My Own Personal Wampeter

“Love is where you find it. I think it is foolish to go looking for it, and I think it can often be poisonous.” –Kurt Vonnegut

Yesterday I was asked if it was ever a poor idea to send a condolences letter. I thought about it, and it was apt, because we were in Portland visiting family before the memorial service next month.

“Well,” I said. “I think if the presence of the condolences would insert an unpleasant person into your thoughts, if it’s really someone who’s not wanted, then it’s best not to express your condolences.”

The real question is, of which I was blissfully unaware at the time and therefore free to just make smug pronouncements, do unpleasant people know when they are not wanted? Of course not, because this is a very important facet of being unpleasant.

We arrived home from the store this morning and I looked in the mailbox. I had not checked it yesterday since we were traveling and out of town all day. There was a letter to Strudel’s father in there in disturbingly familiar handwriting. I thought for a minute.

Click…click…click…DING. Aw fux, it was my mother. PRESTO! What could be more timely or topical. It was like out of the Emily Post Casebook.

“I bet I know what this is,” I said, handing it over to him.

“This probably does not even need to come into the house,” he said, standing near the recycling bin. He ripped it open. “Yep.” He sighed and opened the bin’s lid, sending it off to its destiny to become toilet paper or something.

“Condolences? From the woman who is leaving me $100 in her will?”

“Yes,” he said.

What can you do with people who are so unpleasant they estrange others who could, if the situation and attitudes were only slightly different, cleave to them? I report, joylessly, that I sense some desperate scrabbling now that my mother has alienated her other daughter as well. Franny is really her last hope and since she’s got her hooks in via SeaFed’s insistence that she should know her grandmother, no matter how toxic, unpleasant, or undeserving she might be. No matter that no one else in the family will come within spitting distance. Based on past decisions, sometimes I think that SeaFed’s motivation in any given situation is simply to do the opposite of what I would do.

There is another thing, too–my mother has just been diagnosed with Graves’ Disease. Treatable, and manageable, and not my concern besides. Sadly the text she sent my sister informing her of this also said that she “might have cancer.” What is this crap? Who does this without knowing anything for certain and via TEXT? I might have cancer. We all “might” have cancer. I am also pre-med, as it turns out. Fuck me if I ever update my girls on serious health conditions via multiple texts. “LOL hernia TTYL”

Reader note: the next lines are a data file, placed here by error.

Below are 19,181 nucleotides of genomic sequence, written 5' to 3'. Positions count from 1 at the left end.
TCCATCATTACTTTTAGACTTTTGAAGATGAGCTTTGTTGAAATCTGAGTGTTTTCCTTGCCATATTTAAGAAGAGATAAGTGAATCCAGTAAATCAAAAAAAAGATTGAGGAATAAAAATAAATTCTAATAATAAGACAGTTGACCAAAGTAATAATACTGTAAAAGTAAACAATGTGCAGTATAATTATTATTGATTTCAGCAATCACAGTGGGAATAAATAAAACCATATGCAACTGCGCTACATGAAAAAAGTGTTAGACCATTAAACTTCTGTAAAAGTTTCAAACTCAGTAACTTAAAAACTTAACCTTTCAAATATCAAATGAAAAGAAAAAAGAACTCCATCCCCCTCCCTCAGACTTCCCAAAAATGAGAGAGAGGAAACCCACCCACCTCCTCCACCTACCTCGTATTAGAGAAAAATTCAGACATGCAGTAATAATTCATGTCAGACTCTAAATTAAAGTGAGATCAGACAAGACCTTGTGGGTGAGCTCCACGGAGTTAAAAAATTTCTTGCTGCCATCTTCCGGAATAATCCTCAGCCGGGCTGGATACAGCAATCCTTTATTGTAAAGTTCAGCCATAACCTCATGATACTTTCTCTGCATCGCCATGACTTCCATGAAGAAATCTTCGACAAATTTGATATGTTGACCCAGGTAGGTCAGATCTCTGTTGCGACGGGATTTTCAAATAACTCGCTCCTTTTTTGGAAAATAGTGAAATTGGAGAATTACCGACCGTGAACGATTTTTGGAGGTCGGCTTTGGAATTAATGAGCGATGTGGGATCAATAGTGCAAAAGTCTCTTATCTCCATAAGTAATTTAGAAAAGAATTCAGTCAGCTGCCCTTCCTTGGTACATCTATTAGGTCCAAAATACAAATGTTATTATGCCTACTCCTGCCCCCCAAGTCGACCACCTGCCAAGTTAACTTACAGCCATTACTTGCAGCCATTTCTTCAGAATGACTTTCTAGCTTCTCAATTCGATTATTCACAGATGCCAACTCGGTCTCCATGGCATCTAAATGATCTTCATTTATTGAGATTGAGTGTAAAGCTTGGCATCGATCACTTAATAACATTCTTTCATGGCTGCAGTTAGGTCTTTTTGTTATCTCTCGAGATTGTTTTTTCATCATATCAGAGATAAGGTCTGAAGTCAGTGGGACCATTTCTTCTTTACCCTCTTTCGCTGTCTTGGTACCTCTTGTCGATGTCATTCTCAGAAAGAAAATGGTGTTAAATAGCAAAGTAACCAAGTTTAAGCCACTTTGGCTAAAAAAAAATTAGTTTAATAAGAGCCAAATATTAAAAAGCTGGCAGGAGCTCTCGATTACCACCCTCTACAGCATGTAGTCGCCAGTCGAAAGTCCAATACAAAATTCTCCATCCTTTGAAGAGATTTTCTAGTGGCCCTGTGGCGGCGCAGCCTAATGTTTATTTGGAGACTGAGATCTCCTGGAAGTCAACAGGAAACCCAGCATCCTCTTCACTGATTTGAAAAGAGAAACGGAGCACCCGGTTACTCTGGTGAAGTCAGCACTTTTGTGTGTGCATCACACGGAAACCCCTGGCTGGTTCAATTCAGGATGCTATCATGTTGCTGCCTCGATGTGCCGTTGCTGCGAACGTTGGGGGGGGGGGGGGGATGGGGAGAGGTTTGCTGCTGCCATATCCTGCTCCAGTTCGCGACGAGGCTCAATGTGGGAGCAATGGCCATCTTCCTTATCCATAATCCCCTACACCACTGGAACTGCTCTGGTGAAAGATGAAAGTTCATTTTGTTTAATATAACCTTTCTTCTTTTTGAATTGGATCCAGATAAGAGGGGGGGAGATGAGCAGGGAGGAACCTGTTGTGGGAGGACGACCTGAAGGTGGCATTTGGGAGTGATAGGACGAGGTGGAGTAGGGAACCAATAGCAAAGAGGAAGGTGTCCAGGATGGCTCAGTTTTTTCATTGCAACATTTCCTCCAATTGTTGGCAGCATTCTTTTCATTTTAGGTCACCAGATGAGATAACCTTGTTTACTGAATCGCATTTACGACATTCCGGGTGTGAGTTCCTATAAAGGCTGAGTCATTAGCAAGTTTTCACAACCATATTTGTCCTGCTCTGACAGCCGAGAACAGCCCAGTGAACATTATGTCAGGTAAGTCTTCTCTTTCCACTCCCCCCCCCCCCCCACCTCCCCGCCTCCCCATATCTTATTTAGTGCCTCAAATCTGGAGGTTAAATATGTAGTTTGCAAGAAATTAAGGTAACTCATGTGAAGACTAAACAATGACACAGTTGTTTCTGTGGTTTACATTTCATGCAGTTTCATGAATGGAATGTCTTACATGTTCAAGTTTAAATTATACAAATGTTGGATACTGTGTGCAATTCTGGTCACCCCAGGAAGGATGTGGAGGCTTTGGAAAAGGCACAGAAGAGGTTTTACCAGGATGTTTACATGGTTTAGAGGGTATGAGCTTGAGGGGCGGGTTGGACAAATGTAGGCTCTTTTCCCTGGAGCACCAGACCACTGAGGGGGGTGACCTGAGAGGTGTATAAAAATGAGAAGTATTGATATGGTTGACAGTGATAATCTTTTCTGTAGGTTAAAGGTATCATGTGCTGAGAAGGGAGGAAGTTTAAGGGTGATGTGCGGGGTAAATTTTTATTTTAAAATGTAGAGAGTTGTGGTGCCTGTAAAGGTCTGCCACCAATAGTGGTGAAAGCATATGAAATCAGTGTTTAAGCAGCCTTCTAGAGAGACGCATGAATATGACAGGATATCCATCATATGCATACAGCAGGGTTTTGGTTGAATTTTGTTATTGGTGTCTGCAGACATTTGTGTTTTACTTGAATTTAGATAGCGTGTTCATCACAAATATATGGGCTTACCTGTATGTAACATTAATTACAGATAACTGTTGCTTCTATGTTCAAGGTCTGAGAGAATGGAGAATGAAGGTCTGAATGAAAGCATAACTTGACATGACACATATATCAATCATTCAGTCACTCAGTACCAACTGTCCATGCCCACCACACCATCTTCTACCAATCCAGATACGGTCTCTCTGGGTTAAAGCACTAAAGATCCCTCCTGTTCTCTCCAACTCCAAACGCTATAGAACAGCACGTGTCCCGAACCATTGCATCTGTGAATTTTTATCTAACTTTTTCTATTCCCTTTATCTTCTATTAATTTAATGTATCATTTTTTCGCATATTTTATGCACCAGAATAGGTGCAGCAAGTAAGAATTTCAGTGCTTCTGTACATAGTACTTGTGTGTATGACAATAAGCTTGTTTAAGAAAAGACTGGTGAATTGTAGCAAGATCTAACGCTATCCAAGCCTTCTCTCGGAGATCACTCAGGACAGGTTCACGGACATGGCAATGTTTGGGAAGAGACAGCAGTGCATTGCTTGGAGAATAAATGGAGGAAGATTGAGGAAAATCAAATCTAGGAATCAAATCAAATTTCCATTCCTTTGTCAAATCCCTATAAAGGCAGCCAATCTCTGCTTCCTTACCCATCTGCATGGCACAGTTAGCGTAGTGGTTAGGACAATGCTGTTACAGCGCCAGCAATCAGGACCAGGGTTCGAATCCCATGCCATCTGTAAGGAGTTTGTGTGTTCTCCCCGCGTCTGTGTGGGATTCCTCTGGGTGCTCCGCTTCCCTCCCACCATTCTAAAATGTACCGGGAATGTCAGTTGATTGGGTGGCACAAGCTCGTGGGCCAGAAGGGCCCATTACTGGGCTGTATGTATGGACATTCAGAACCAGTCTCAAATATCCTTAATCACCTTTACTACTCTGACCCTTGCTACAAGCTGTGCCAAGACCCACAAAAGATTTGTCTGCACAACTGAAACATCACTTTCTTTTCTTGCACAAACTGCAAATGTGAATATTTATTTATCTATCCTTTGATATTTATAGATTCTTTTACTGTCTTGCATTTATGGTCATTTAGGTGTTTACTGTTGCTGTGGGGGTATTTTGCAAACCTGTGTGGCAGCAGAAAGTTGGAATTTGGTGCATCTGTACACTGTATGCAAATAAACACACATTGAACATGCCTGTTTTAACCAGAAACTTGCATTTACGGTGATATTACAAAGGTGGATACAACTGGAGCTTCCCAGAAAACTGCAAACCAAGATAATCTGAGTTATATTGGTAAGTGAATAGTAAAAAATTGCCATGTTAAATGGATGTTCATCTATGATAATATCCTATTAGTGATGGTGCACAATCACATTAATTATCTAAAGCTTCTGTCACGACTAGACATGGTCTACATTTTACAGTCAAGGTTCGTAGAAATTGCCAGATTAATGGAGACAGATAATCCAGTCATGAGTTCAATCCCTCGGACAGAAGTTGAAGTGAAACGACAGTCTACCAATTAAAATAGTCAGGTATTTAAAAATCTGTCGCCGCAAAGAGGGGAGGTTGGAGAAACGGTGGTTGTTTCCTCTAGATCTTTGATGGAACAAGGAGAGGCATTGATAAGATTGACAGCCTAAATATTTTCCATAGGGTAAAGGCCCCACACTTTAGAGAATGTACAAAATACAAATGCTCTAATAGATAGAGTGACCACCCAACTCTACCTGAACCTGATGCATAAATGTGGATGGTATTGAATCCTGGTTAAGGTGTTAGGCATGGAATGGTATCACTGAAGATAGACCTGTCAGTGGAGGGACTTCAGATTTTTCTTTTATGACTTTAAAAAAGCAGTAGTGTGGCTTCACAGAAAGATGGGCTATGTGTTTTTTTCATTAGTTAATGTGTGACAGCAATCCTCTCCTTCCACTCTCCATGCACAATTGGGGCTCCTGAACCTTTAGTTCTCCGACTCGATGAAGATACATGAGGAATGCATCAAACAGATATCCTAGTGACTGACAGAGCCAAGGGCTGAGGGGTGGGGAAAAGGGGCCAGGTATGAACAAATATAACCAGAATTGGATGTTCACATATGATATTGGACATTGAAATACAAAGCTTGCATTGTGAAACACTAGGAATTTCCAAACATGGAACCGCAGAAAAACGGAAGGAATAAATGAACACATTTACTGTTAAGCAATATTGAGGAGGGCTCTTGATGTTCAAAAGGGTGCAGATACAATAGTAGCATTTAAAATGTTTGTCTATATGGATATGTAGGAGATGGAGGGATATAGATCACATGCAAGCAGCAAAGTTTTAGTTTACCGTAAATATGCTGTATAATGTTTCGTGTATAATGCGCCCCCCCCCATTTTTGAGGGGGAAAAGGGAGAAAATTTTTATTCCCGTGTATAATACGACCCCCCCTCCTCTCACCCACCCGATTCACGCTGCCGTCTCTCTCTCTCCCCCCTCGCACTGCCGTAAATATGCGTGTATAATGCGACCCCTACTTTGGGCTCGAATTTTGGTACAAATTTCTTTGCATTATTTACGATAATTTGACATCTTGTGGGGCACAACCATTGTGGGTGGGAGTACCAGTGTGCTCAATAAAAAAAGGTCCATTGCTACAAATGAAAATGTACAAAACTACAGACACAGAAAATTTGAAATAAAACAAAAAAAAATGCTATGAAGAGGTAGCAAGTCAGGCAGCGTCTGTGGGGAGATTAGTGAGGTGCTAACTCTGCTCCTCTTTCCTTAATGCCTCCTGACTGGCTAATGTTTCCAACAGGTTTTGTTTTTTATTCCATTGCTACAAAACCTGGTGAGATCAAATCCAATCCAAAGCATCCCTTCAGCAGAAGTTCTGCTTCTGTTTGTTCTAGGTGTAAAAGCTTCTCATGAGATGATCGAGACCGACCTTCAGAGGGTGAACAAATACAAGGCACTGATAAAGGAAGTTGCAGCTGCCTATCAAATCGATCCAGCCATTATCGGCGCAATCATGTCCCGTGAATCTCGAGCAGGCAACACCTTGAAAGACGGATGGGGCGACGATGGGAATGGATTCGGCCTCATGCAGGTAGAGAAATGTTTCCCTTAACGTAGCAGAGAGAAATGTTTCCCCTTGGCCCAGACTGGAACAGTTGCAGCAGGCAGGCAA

I get into sharp disagreements with people who believe that family members are entitled to access by virtue of being blood relatives. How preposterous. Family needs to earn the right to be present in a person’s life, just like everyone else in the world. And I have a stronger opinion now than I did yesterday–political condolences are disgusting and helpful to no one.

In other news I’m kind of enjoying this super quick call and response thing I have going with the universe lately. It’s good for the diligent life-examiner on the go.

8 Responses to “My Own Personal Wampeter”

  1. Brigid Keely says:

    Boo to your mom! BOOOOOOOOO!

  2. Allison says:

    Christ Jesus on the cross, some people always know how to make other people’s suffering and tragedy All About Them. Your mother seems to be one of those – always using other people’s issues to recreate her internal dialogue of the Long-Suffering Compassionate One, Beset Upon All Sides By Those Who Do Not Appreciate Her Care.

    I have no good answers, other than to affirm your reaction that blood relationships do not a family make. Cleave to those who actually care for you, rather than those to whom you are related by an accident of birth. Sometimes, miraculously, those two groups will heavily overlap. In cases that they don’t, save yourself rather than sacrifice yourself on the altar of family.

  3. Lorena says:

    Boo to your mom (she and my Stepmonster should get together and go duck hunting, or skydiving)… but three cheers for you!

  4. dorrie says:

    Family needs to earn the right to be present in a person’s life, just like everyone else in the world.

    THIS

  5. jendajen says:

    Good lordy, mister morty. Is your mom a drama queen much? Maybe we all should be thanking her for helping us to feel superior but I’m still sorry that you have to deal with all of this. What an intrusive, violating thing to do, using your baby-daddy’s grief and her health non-issue as a weak attempt to garner sympathy.

    I don’t think she was genuine in sending the card, I think it was a dig. Cleverly disguised, who could possibly fault her this?

  6. Suebob says:

    Almost Fearless wrote a good crazy mom post a little while back, much to the same conclusion:
    http://almostfearless.com/2011/05/17/talking-about-fear

  7. iasshole says:

    Thank you.

  8. styro says:

    I need Allison’s entire comment cross-stitched onto a sampler to hang in my living room.

    I’m sorry you have to bear the brunt of the Shitty-Letter-From-A-Family-Member, but I did mine in exactly the same way: straight into the garbage.